A post-mortem would reveal the cow's brain was riddled with holes, like a sponge, prompting frantic investigations to discover the source — vCJD didn't even have a name until a year later, when it was growing exponentially.
It soon emerged that under pressure to produce more meat, more quickly and at lower costs, the farming industry had turned to something called bone meal: powdered feed made from ground down cattle carcasses.
The herbivore cow had been turned into a cannibal.
The practice was banned in the UK in July 1988, but by the end of 1989 nearly 10,000 cattle at more than 5,000 farms had tested positive for the disease, with fears that one million infected cows had already entered the food chain.
It was also the era of mechanically-recovered meat, a nauseating process of bolstering products with ground up animal carcasses. Margaret Thatcher, meanwhile, had dispensed with requirements ensuring the nutritional content of school dinners — leaving children most at risk.
The Government continued to assure the public that British beef was safe. Agriculture Minister John Gummer was even filmed offering a burger to his four-year-old daughter Cordelia (it was too hot, so she didn't eat it).
Scientists who spoke out were ridiculed, with dire predictions of an epidemic that could kill thousands branded scaremongering.
Retired microbiologist Stephen Dealler was one such expert, working with Professor Richard Lacey, the Leeds University medical microbiologist who first alerted the public to the link between BSE and its human equivalent.
"As the disease progressed, we could make better calculations,' he says. 'I did the statistics and it came out that we were eating about 800,000 infected cattle."
Speaking to the Daily Mail, he adds: "At that time, anyone who wasn't working with the Government was looked on as being a bad person. It was pretty awful and researchers all over were experiencing the same thing. After I spoke out, I got moved from a research lab to a place where I couldn't carry out further research. It went on for about five years."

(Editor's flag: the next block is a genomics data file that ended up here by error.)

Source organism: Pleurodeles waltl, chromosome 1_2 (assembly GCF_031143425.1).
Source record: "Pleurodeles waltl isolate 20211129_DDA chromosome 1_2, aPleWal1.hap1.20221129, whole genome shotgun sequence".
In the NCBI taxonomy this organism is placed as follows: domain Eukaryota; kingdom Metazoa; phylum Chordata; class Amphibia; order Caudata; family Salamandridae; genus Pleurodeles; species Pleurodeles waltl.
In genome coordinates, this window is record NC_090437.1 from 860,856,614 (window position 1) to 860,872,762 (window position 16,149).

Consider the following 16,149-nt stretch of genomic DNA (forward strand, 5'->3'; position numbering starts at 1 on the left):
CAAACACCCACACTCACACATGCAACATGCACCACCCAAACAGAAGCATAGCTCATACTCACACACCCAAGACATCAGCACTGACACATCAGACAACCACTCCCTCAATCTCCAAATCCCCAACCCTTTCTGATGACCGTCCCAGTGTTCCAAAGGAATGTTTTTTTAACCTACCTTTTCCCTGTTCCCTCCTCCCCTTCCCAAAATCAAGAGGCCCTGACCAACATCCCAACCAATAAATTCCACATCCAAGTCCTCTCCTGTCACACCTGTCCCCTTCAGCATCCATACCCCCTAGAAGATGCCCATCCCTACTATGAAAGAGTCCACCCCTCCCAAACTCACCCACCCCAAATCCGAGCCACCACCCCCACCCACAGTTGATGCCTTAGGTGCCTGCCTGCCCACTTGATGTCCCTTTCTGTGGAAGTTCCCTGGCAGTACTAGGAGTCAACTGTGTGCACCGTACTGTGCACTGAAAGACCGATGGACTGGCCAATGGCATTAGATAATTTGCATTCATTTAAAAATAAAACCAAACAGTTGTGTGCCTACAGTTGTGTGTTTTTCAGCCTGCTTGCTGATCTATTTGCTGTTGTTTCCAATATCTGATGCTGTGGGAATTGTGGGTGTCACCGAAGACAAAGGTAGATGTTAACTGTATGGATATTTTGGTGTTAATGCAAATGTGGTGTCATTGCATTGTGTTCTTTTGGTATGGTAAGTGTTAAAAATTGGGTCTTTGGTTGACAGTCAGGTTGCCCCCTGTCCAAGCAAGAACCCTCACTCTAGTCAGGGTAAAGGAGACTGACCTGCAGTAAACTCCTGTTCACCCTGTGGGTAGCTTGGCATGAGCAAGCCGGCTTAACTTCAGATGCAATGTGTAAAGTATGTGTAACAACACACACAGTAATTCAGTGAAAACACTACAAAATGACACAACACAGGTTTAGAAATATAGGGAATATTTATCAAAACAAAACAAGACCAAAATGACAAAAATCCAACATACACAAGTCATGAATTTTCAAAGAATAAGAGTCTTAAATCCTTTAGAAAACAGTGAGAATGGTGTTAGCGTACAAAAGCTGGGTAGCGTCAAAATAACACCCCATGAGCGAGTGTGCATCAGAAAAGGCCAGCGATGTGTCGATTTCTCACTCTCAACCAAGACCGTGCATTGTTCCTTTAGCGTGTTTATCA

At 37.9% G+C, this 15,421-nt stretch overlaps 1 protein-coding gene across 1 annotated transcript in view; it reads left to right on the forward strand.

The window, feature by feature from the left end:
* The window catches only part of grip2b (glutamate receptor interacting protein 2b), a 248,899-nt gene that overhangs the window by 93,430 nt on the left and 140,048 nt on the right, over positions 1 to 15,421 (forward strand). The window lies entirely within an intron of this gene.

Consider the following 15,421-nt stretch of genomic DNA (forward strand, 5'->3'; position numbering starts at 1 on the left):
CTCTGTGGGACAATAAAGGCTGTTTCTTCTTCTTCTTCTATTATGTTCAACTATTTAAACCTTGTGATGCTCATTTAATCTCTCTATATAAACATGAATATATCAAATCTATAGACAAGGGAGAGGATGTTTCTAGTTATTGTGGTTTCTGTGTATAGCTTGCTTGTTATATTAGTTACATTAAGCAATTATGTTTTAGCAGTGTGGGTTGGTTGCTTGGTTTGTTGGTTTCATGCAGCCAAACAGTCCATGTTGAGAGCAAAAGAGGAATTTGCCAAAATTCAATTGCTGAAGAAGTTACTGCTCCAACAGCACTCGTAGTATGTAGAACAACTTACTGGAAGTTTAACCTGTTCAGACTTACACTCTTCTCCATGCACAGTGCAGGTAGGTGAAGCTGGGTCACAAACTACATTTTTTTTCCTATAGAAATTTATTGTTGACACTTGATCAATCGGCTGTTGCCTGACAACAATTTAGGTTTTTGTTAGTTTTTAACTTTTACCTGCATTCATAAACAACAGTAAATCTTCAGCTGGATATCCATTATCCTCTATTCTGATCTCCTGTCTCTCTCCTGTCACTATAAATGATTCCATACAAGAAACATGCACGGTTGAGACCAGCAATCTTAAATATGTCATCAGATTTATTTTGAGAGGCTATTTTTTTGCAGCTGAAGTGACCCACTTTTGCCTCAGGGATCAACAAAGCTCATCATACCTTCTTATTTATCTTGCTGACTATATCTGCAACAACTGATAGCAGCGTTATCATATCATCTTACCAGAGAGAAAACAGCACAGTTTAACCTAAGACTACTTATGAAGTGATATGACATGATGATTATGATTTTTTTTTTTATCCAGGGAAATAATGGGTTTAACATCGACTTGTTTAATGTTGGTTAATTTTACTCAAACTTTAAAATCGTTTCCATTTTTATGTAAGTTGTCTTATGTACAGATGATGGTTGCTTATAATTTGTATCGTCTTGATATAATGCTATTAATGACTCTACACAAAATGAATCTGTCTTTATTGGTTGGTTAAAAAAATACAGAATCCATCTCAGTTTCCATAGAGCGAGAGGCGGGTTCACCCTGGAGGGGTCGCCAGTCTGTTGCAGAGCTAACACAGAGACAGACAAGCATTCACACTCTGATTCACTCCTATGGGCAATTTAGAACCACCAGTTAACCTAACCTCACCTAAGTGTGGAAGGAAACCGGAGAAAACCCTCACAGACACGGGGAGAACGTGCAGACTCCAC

Yet he was also receiving calls from within the agricultural corridors of power, telling him "don't let it drop". His fears were realised in 1995 when the first human succumbed to the disease, a fit young A-level student named Stephen Churchill.
By the time Health Secretary Stephen Dorrell announced in March 1996 there might indeed be a link between BSE and CJD, there had been seven more deaths and public faith in the farming industry and Government 'safety' measures were in tatters.
Eventually 4.4 million cattle were slaughtered to beat the disease.
At her home in Devon, Annie McVey was raising Claire and son James and paying careful attention to the headlines. "I'm vegetarian so they had less meat than most families would, but when I heard about concerns, I said if you are going to have sausages, it's going to be pork, we are not taking that risk," she says.
Now she finds herself looking back at family photos of children's parties, surrounded by sausage rolls and party food — when food standards were lower — wondering "was it then?"
And if it was, why her and not him, why not another child? "It's the same for my son — he was at those parties, too, he had the same genetics." The onset of the disease in 1999 was swift.
Claire had returned from a school skiing trip with the dubious accolade of being the pupil who fell over the most. But within weeks what had appeared to be teenage mood swings and unexpected clumsiness had become something much more alarming.
Not content with a GP prescribing anti-depressants for her daughter, Annie pulled in favours and got Claire seen by a paediatrician at the hospital where she worked. Two hours later they were on their way to see specialists in Bristol.
"Every day she would have another test," says Annie. "They went through a list of neurological conditions — it's not this, it's not that, all you are left with is this [vCJD]."
Two weeks after first going to hospital, Annie read the suspected diagnosis in her daughter's notes. She never gave Claire a name for her condition; the teenager, who lost her mobility, then her speech, then the ability to focus, just knew she was very unwell.